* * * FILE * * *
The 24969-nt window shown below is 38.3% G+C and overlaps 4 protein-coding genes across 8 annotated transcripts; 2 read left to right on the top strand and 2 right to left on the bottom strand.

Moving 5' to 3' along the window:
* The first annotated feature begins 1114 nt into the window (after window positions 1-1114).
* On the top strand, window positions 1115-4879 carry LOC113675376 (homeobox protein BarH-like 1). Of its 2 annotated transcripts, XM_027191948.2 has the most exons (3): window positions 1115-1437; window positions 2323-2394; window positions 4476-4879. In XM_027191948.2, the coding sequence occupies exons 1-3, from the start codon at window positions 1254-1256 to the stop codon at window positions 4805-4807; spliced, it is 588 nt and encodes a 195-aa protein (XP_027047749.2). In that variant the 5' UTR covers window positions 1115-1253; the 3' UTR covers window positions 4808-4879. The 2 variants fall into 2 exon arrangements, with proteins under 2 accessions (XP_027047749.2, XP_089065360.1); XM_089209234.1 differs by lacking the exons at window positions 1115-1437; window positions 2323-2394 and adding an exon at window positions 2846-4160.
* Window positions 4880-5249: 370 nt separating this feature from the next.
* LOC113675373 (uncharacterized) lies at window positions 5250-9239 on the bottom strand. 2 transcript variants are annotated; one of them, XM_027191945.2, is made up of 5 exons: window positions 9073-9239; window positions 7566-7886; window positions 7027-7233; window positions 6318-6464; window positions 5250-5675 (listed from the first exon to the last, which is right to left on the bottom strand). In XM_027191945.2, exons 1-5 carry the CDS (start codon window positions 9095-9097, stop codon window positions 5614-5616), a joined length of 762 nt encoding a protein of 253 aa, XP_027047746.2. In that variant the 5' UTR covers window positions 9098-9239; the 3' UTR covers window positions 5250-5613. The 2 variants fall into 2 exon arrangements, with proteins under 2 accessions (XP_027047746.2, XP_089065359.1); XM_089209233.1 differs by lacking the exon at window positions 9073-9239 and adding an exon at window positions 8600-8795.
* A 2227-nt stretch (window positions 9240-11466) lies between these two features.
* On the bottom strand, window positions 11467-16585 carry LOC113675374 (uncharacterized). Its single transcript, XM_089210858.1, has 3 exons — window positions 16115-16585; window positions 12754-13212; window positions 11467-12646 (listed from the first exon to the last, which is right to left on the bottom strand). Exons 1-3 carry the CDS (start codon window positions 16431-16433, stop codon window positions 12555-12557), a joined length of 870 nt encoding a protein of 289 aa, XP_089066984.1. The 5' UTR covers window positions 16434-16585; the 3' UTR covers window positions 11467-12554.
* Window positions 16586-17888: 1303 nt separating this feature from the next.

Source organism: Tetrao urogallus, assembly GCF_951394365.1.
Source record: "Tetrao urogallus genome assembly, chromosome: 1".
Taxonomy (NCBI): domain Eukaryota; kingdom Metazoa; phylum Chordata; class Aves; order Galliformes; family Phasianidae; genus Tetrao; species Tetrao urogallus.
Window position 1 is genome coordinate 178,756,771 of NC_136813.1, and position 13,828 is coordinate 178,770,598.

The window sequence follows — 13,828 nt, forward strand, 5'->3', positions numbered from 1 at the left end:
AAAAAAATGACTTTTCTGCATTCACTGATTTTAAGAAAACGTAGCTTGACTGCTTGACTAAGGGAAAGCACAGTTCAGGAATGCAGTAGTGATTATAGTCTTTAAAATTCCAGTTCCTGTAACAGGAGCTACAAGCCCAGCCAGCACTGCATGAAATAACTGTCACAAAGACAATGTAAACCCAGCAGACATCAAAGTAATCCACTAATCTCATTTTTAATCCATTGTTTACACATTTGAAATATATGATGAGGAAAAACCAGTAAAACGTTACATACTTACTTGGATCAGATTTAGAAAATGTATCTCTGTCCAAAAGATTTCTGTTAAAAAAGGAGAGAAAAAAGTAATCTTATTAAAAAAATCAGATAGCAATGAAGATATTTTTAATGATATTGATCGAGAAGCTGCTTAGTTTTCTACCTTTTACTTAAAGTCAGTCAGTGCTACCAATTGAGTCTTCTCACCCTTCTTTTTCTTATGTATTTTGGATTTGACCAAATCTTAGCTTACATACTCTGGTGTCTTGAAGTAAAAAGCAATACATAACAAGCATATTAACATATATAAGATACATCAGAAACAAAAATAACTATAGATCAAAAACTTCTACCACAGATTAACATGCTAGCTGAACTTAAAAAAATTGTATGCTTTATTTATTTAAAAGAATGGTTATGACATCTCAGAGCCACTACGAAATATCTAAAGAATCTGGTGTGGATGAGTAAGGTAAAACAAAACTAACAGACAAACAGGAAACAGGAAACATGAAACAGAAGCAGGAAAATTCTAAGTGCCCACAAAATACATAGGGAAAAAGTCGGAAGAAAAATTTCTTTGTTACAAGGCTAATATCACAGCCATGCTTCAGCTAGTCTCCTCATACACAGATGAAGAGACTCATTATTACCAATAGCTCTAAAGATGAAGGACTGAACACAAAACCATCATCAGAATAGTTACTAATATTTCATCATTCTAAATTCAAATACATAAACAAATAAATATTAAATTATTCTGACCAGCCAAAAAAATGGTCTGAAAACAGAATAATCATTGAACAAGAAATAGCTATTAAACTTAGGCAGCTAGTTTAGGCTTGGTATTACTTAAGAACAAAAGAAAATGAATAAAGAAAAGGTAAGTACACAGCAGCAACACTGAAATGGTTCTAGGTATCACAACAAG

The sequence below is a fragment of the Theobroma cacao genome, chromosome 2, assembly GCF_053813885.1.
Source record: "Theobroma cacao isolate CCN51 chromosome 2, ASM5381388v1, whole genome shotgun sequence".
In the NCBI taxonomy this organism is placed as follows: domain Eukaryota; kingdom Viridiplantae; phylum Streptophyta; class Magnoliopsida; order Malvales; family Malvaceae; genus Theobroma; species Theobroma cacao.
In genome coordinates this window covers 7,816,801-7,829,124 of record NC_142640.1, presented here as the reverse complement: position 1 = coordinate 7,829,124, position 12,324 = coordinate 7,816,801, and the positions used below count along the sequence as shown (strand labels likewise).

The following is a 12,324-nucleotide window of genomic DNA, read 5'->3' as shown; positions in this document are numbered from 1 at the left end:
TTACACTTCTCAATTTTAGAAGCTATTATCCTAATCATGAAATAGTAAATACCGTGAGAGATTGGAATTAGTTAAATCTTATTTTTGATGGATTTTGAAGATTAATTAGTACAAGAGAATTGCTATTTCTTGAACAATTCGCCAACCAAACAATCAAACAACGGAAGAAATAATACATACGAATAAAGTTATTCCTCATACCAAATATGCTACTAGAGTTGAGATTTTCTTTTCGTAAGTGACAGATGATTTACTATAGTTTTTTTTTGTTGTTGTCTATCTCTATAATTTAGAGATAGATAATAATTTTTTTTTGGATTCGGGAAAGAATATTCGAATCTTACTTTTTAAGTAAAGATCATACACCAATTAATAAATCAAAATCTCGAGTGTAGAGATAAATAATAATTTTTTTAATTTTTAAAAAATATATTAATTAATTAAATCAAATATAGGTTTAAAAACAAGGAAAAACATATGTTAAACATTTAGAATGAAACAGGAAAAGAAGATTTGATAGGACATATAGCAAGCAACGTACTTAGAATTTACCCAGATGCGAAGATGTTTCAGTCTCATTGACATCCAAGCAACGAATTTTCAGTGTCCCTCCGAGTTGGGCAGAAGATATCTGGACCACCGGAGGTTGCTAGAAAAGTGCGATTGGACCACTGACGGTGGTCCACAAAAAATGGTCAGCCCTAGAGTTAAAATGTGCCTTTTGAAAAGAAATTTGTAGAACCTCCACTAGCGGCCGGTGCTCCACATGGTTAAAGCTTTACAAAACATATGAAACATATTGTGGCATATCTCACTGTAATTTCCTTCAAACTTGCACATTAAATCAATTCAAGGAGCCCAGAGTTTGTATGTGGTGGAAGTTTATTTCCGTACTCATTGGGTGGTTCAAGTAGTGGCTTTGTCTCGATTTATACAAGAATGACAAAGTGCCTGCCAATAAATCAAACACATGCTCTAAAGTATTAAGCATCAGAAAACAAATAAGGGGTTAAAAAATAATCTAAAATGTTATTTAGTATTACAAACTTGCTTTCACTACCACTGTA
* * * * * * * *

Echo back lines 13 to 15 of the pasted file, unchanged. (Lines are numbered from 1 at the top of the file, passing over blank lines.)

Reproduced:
Window position 1 is genome coordinate 178,756,771 of NC_136813.1, and position 13,828 is coordinate 178,770,598.

The window sequence follows — 13,828 nt, forward strand, 5'->3', positions numbered from 1 at the left end:
AAAAAAATGACTTTTCTGCATTCACTGATTTTAAGAAAACGTAGCTTGACTGCTTGACTAAGGGAAAGCACAGTTCAGGAATGCAGTAGTGATTATAGTCTTTAAAATTCCAGTTCCTGTAACAGGAGCTACAAGCCCAGCCAGCACTGCATGAAATAACTGTCACAAAGACAATGTAAACCCAGCAGACATCAAAGTAATCCACTAATCTCATTTTTAATCCATTGTTTACACATTTGAAATATATGATGAGGAAAAACCAGTAAAACGTTACATACTTACTTGGATCAGATTTAGAAAATGTATCTCTGTCCAAAAGATTTCTGTTAAAAAAGGAGAGAAAAAAGTAATCTTATTAAAAAAATCAGATAGCAATGAAGATATTTTTAATGATATTGATCGAGAAGCTGCTTAGTTTTCTACCTTTTACTTAAAGTCAGTCAGTGCTACCAATTGAGTCTTCTCACCCTTCTTTTTCTTATGTATTTTGGATTTGACCAAATCTTAGCTTACATACTCTGGTGTCTTGAAGTAAAAAGCAATACATAACAAGCATATTAACATATATAAGATACATCAGAAACAAAAATAACTATAGATCAAAAACTTCTACCACAGATTAACATGCTAGCTGAACTTAAAAAAATTGTATGCTTTATTTATTTAAAAGAATGGTTATGACATCTCAGAGCCACTACGAAATATCTAAAGAATCTGGTGTGGATGAGTAAGGTAAAACAAAACTAACAGACAAACAGGAAACAGGAAACATGAAACAGAAGCAGGAAAATTCTAAGTGCCCACAAAATACATAGGGAAAAAGTCGGAAGAAAAATTTCTTTGTTACAAGGCTAATATCACAGCCATGCTTCAGCTAGTCTCCTCATACACAGATGAAGAGACTCATTATTACCAATAGCTCTAAAGATGAAGGACTGAACACAAAACCATCATCAGAATAGTTACTAATATTTCATCATTCTAAATTCAAATACATAAACAAATAAATATTAAATTATTCTGACCAGCCAAAAAAATGGTCTGAAAACAGAATAATCATTGAACAAGAAATAGCTATTAAACTTAGGCAGCTAGTTTAGGCTTGGTATTACTTAAGAACAAAAGAAAATGAATAAAGAAAAGGTAAGTACACAGCAGCAACACTGAAATGGTTCTAGGTATCACAACAAG